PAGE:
By Marc Seltzer; originally published on May 13, 2009 at politicsunlocked.com
Harvard Professor Cass Sunstein is 54, the same age as Justices Kim Wardlaw and Sonia Sotomayor, profiled here in recent weeks. A longtime Professor at the University of Chicago Law School, where he was a colleague of President Barack Obama, Sunstein is one of the country’s leading legal scholars. He has published widely with particular interest and expertise in environmental issues, information technology, and behavioral economics.
Sunstein is referred to as a liberal, but his political philosophy is not easy to categorize. He would appeal to some conservatives because of his belief that judges should carefully limit their focus to the case at hand, leaving the larger legal rulemaking to legislators. Mr. Sunstein supported the nomination of Bush appointee John Roberts Jr. to the Supreme Court. Roberts had articulated this philosophy of judicial minimalism in his Senate confirmation hearing.
However, when Justice Samuel Alito was nominated by President George W. Bush, Mr. Sunstein wrote a detailed analysis of Alito’s conservative rulings arguing that Alito was a “conservative’s conservative.” The op-ed did not overtly oppose Mr. Alito’s nomination, but it sought to make plain theesssential conservatism of Alito’s positions.
This type of record is something that would not be available for those considering Professor Cass as a nominee to the high court. He has not served as a judge and has no record of judicial decision-making to dissect.
Professor Sunstein left the University of Chicago to join the Harvard Law faculty this academic term, and in January was nominated by the Obama administration to be head of the Office of Information Technology and Regulatory Affairs.
He is extremely creative and forward-thinking. His most recent book Nudge: Improving Decisions about Health, Wealth, and Happiness, which he co-authored with Richard H. Thaler, discusses a framework for moving society’s decisions in the right direction.
Responding to the question, “How does anyone determine what’s “good”? How do we determine what’s good for the environment?” in a recent interview, Sunstein explained,
“For most nudges, we’re thinking of people’s good by reference to their own judgments and evaluations. We’re not thinking that the government should make up its own decision about what’s good for people. The environment can fit within that framework to a substantial extent, but it has a wrinkle, which is that often when we buy certain goods or use certain energy or drive certain cars.…we inflict harm on others, so our own judgments about our own welfare aren’t complete. We want nudges that do help people who are being nudged but also help people who are harmed by those who are not taking adequate account of the risks they are imposing on other people.”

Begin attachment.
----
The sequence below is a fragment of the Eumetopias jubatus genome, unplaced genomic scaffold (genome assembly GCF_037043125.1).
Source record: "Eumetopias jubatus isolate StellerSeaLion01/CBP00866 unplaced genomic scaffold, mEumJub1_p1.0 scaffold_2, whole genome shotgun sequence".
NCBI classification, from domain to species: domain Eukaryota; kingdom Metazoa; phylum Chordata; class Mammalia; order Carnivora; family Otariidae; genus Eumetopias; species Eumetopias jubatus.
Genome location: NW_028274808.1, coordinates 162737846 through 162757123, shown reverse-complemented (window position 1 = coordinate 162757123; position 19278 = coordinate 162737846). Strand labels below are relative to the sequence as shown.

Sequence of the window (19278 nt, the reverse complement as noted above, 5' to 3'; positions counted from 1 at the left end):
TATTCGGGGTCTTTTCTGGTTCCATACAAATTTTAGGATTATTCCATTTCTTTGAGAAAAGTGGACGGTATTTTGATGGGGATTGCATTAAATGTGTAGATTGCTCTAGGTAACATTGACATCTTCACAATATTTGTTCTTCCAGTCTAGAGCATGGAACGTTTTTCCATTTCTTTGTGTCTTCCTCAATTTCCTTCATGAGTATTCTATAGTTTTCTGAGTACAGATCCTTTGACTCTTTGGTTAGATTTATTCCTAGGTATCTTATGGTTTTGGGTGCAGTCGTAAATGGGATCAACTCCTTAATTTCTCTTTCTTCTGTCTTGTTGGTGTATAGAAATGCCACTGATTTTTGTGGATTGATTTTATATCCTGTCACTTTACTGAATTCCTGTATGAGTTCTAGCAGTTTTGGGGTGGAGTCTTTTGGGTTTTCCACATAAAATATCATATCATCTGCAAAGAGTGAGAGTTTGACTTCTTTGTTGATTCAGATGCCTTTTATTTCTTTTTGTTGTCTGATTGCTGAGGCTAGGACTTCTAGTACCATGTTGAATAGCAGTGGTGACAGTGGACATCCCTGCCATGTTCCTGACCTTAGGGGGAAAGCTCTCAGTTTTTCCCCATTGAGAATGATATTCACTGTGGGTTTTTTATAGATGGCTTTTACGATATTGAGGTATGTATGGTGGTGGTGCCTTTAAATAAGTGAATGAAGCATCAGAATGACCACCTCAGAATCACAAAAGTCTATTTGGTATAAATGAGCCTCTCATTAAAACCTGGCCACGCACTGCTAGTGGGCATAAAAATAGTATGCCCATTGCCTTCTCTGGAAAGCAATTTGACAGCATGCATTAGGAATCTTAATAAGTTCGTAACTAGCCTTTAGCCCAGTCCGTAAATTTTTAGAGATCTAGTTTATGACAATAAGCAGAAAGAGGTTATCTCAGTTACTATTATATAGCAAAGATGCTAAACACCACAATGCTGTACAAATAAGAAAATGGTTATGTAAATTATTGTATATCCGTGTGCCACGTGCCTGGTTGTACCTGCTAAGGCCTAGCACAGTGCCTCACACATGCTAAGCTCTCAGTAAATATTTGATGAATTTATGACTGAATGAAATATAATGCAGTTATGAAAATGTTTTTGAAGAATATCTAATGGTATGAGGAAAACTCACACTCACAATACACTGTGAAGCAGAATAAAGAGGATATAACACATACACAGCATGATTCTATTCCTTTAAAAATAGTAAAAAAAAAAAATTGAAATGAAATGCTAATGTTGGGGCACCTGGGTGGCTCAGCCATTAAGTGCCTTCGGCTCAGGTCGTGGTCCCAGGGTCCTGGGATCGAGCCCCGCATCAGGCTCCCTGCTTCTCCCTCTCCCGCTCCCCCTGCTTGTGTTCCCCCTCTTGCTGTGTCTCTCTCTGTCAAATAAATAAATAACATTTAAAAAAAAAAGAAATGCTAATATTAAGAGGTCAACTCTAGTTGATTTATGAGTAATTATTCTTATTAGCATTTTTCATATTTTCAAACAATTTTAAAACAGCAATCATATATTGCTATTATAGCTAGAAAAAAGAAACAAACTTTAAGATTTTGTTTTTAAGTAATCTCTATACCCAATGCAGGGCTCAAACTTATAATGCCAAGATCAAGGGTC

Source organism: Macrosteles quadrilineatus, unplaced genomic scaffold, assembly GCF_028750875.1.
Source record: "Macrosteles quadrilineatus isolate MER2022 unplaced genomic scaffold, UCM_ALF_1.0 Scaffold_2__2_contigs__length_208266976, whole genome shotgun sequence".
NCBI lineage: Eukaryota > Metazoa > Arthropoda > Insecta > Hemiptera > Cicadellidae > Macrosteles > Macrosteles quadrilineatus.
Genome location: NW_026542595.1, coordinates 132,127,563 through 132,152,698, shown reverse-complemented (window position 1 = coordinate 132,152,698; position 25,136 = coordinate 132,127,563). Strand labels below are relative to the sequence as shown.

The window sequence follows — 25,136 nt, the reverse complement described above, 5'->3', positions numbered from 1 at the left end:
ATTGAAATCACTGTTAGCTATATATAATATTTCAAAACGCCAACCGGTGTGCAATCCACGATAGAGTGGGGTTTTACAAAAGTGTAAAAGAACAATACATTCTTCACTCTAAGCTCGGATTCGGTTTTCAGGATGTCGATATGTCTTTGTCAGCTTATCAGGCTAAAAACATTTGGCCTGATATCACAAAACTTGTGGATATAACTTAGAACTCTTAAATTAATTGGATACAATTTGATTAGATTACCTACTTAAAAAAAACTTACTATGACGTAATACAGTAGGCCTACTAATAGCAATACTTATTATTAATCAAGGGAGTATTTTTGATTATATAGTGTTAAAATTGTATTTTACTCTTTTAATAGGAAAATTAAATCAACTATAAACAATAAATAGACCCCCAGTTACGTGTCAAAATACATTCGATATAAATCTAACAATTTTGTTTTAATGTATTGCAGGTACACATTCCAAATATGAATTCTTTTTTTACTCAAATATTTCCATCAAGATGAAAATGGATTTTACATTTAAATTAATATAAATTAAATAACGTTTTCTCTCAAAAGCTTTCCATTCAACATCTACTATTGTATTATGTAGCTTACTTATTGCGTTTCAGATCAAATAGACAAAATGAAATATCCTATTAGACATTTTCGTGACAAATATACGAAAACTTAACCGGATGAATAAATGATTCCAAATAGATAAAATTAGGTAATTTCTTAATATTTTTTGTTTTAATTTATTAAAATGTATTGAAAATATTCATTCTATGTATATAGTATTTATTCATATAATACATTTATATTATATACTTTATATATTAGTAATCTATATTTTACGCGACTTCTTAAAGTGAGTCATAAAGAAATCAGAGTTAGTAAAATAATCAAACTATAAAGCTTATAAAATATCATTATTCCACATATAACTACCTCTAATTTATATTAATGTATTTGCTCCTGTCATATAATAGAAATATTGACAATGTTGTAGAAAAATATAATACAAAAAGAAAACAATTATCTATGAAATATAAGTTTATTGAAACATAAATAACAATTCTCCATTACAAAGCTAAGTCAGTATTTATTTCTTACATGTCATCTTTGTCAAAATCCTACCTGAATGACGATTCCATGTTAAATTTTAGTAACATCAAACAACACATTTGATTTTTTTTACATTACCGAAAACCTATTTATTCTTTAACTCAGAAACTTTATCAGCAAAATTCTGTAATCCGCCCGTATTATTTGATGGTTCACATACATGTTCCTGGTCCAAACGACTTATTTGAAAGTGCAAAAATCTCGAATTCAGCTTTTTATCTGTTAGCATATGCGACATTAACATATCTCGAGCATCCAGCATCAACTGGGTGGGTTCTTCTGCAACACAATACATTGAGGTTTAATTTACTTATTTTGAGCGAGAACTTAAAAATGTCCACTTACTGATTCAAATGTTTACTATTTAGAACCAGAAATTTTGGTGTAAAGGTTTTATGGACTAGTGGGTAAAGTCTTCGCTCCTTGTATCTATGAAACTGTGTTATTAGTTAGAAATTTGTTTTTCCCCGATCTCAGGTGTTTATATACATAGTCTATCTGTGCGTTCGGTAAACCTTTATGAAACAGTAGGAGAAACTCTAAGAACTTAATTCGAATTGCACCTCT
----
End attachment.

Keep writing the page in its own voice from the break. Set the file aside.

Sunstein’s pragmatism also seems a good fit for President Obama, demonstrated in the following quote:
“I think on a lot of problems, including environmental problems, we can make progress without getting stuck on issues that divide people. The price system can be used in a way that fits with people’s moral obligations. If you’re inflicting harms on other people but the costs of your actions (become) higher, then you’re probably going to inflict lower harms on other people. One of the great tasks of the next decade is to ensure that when people are creating risks though their daily activities, that they bear the cost.
I believe also that one big motivator of behavior is economic and another big motivator is moral, and for certain environmental activities we should appeal to people’s conscience. A lot of people are buying hybrids not because they save money, which they might, but because it’s the right thing to do. I just bought a hybrid myself. The reason I bought it was moral.”
Fundamental to Sunstein’s public policy theory is the idea that more information makes people more able to get the right outcome. If Sunstein is nominated to the Court, or if he is confirmed in the position at the Office of Information Technology and Regulatory Affairs, we should expect to receive an education.